Widely cited on matters pertaining to Israel, Dr. Daniel Gordis has been called “one of Israel’s most thoughtful observers.” It is a task he does not take lightly. Throughout his career, Dr. Gordis has tirelessly observed, written and lectured on Israeli society and the challenges the Jewish state faces. His writing has appeared in magazines and newspapers, including the New York Times, the New Republic, the New York Times Magazine, Moment, Tikkun, Azure, Commentary Magazine, Foreign Affairs and Conservative Judaism.
Today, Dr. Gordis is senior vice president and Koret Distinguished Fellow at the Shalem Center in Jerusalem. A prolific writer, The Promise of Israel is his ninth book. In 2009, his book Saving Israel: How the Jewish People Can Win a War That May Never End received the National Jewish Book Award. His biography on former Israeli Prime Minister Menachem Begin is scheduled for release in 2014. Gordis continues to be a much sought after speaker, traveling around the world to speak on the Jewish state and the challenges to Israeli society. In addition, he regularly blogs Dispatches from an Anxious State. He and his wife, Elisheva, make their home in Jerusalem. They are the parents of a married daughter and two grown sons now serving in the Israel Defense Forces.
The Promise of Israel turns the most compelling arguments against Israel on their heads, undoing liberals with a more liberal argument and the religious with a more devout one. The Promise of Israel puts forth an idea that is as convincing as it is shocking-that Iran’s clerics and the Taliban could achieve what they want for their people by being more like Israel.
ASLEEP UNDER FIRE
For I dipt into the future, far as human eye could see
Saw the Vision of the world, and all the wonders that would be;
Till the war-drum throbb’d no longer and the battle flags were furl’d
In the Parliament of man, the Federation of the world.
—Alfred Lord Tennyson, “Locksley Hall,” 18371
What struck me most about California when I started to visit it was its newness. Nothing seemed old. The cars all appeared new; the people dressed young and acted younger. To a young East Coast kid just starting a career, California seemed all about the future, almost devoid of a past.
But all of us have pasts. All of us come from someplace, and even in the shiny new West, it often takes very little for people to start talking about their lives, their deepest regrets, and their senses of how they have, or have not, honored the legacies from which they were born. It’s amazing, actually, what people tell a clergyperson, no matter how young he or she may be. When I first headed out to Los Angeles after finishing rabbinical school, I had no real conception of what awaited me. Some of what I hazily imagined actually came to be. Much did not. But one of the things that I remember most clearly is the stories that people, especially elderly people, told me, even though they barely knew me.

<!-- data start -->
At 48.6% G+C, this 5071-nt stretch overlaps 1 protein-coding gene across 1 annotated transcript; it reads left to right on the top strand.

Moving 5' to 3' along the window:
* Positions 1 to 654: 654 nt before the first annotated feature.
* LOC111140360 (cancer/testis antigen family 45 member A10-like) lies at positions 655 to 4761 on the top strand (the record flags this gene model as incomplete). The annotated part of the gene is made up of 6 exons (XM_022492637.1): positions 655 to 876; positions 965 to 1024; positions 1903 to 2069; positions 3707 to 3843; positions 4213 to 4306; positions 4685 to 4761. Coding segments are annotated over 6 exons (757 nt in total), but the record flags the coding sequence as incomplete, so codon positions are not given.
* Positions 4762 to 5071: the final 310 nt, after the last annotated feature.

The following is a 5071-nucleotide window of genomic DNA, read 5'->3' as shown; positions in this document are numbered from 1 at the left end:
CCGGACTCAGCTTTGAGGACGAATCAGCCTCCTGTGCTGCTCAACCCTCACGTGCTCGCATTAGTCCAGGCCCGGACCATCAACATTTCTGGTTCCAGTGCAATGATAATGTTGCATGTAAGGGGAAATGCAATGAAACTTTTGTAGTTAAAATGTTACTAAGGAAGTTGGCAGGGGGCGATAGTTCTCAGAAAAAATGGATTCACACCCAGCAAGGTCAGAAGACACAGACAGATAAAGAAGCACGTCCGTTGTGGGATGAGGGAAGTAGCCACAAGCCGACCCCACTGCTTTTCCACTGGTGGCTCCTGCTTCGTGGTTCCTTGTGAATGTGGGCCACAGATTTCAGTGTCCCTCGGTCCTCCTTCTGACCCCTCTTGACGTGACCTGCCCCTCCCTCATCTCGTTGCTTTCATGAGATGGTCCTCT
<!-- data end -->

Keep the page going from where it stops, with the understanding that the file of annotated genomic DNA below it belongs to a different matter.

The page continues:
There was one story that I heard several times, in one form or another, always from people around the age of my grandparents. These people told me how their siblings who had arrived in America before them would meet them at the New York harbor. The new arrivals came off the boat with almost nothing to their names, but they had, in addition to their meager belongings, Jewish objects like candlesticks for the Sabbath or tefillin that they had transported with great care. The sibling (usually a brother) who had arrived in the United States a few years earlier would take the bundle with these Jewish religious objects, nonchalantly drop it into the water lapping at the edge of the pier, and say, “You’re in America now. Those were for the old country.” The men and women who told me these stories were much, much older than I was, and the events they were describing had unfolded more than half a century earlier. When I was younger and first heard them, what horrified me was the mere notion of throwing those ritual objects into the ocean as if they were yesterday’s garbage. As I grew older, I was struck by the fact that these elderly people still remembered that moment and that it troubled them enough for them to recount the story to a young person like me, so many years later.
Later still, I began to understand the deep pain and mourning implicit in those stories. There was a sense of having betrayed the world from which they had come. There was a sense of the cruelty of their brothers’ cavalier discarding of the bundles; it might have been well intentioned, but it was callous and mean, and half a century later, it still evoked such pain that they sought to talk about it.